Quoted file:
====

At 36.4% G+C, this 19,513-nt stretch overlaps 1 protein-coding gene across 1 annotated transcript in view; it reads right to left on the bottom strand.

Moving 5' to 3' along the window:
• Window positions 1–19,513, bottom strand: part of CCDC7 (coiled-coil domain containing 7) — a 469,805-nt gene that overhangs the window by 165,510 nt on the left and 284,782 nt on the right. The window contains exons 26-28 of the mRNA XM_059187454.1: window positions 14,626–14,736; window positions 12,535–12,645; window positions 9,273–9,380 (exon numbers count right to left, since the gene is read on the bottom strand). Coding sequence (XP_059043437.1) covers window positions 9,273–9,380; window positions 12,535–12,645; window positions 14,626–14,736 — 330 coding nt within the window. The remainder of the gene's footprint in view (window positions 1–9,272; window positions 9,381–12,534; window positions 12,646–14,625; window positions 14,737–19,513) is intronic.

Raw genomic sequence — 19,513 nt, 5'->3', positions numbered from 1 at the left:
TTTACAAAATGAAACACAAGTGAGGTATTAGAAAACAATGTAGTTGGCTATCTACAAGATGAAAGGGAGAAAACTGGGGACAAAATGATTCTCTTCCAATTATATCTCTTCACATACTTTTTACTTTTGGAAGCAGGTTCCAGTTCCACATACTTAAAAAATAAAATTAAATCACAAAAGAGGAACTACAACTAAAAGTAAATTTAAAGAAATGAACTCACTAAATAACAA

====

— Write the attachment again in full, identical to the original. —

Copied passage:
At 36.4% G+C, this 19,513-nt stretch overlaps 1 protein-coding gene across 1 annotated transcript in view; it reads right to left on the bottom strand.

Moving 5' to 3' along the window:
• Window positions 1–19,513, bottom strand: part of CCDC7 (coiled-coil domain containing 7) — a 469,805-nt gene that overhangs the window by 165,510 nt on the left and 284,782 nt on the right. The window contains exons 26-28 of the mRNA XM_059187454.1: window positions 14,626–14,736; window positions 12,535–12,645; window positions 9,273–9,380 (exon numbers count right to left, since the gene is read on the bottom strand). Coding sequence (XP_059043437.1) covers window positions 9,273–9,380; window positions 12,535–12,645; window positions 14,626–14,736 — 330 coding nt within the window. The remainder of the gene's footprint in view (window positions 1–9,272; window positions 9,381–12,534; window positions 12,646–14,625; window positions 14,737–19,513) is intronic.

Raw genomic sequence — 19,513 nt, 5'->3', positions numbered from 1 at the left:
TTTACAAAATGAAACACAAGTGAGGTATTAGAAAACAATGTAGTTGGCTATCTACAAGATGAAAGGGAGAAAACTGGGGACAAAATGATTCTCTTCCAATTATATCTCTTCACATACTTTTTACTTTTGGAAGCAGGTTCCAGTTCCACATACTTAAAAAATAAAATTAAATCACAAAAGAGGAACTACAACTAAAAGTAAATTTAAAGAAATGAACTCACTAAATAACAA